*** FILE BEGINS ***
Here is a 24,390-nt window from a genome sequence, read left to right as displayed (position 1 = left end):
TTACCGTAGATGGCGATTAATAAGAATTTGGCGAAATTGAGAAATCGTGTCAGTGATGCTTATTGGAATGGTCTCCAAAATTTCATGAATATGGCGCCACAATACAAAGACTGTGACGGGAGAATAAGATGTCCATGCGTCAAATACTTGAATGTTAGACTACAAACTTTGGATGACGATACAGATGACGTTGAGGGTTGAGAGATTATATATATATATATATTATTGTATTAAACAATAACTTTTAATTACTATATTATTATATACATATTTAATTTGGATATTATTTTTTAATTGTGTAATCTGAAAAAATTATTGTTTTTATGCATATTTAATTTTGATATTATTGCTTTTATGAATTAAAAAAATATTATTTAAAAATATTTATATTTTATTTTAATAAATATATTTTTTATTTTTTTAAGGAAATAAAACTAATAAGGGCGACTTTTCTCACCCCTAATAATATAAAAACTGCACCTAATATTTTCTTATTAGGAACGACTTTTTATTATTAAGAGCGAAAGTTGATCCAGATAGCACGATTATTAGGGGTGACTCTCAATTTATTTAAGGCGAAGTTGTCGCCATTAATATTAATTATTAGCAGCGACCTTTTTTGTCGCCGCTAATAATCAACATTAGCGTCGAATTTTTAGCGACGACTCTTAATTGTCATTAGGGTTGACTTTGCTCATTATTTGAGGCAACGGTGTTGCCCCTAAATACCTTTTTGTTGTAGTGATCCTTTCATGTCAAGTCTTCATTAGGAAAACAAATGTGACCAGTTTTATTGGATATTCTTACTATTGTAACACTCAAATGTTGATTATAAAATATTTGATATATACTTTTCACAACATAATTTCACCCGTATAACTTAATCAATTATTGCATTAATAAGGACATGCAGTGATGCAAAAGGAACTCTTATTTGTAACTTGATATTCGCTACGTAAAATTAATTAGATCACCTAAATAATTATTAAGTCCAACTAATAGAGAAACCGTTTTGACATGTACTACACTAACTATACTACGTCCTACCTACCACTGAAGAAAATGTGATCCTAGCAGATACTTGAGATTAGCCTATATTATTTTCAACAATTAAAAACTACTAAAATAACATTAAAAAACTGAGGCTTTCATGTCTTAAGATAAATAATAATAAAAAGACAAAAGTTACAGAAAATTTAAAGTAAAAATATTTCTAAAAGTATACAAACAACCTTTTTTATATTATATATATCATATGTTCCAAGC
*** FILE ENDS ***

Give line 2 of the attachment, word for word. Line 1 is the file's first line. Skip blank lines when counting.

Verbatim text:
TTACCGTAGATGGCGATTAATAAGAATTTGGCGAAATTGAGAAATCGTGTCAGTGATGCTTATTGGAATGGTCTCCAAAATTTCATGAATATGGCGCCACAATACAAAGACTGTGACGGGAGAATAAGATGTCCATGCGTCAAATACTTGAATGTTAGACTACAAACTTTGGATGACGATACAGATGACGTTGAGGGTTGAGAGATTATATATATATATATATTATTGTATTAAACAATAACTTTTAATTACTATATTATTATATACATATTTAATTTGGATATTATTTTTTAATTGTGTAATCTGAAAAAATTATTGTTTTTATGCATATTTAATTTTGATATTATTGCTTTTATGAATTAAAAAAATATTATTTAAAAATATTTATATTTTATTTTAATAAATATATTTTTTATTTTTTTAAGGAAATAAAACTAATAAGGGCGACTTTTCTCACCCCTAATAATATAAAAACTGCACCTAATATTTTCTTATTAGGAACGACTTTTTATTATTAAGAGCGAAAGTTGATCCAGATAGCACGATTATTAGGGGTGACTCTCAATTTATTTAAGGCGAAGTTGTCGCCATTAATATTAATTATTAGCAGCGACCTTTTTTGTCGCCGCTAATAATCAACATTAGCGTCGAATTTTTAGCGACGACTCTTAATTGTCATTAGGGTTGACTTTGCTCATTATTTGAGGCAACGGTGTTGCCCCTAAATACCTTTTTGTTGTAGTGATCCTTTCATGTCAAGTCTTCATTAGGAAAACAAATGTGACCAGTTTTATTGGATATTCTTACTATTGTAACACTCAAATGTTGATTATAAAATATTTGATATATACTTTTCACAACATAATTTCACCCGTATAACTTAATCAATTATTGCATTAATAAGGACATGCAGTGATGCAAAAGGAACTCTTATTTGTAACTTGATATTCGCTACGTAAAATTAATTAGATCACCTAAATAATTATTAAGTCCAACTAATAGAGAAACCGTTTTGACATGTACTACACTAACTATACTACGTCCTACCTACCACTGAAGAAAATGTGATCCTAGCAGATACTTGAGATTAGCCTATATTATTTTCAACAATTAAAAACTACTAAAATAACATTAAAAAACTGAGGCTTTCATGTCTTAAGATAAATAATAATAAAAAGACAAAAGTTACAGAAAATTTAAAGTAAAAATATTTCTAAAAGTATACAAACAACCTTTTTTATATTATATATATCATATGTTCCAAGC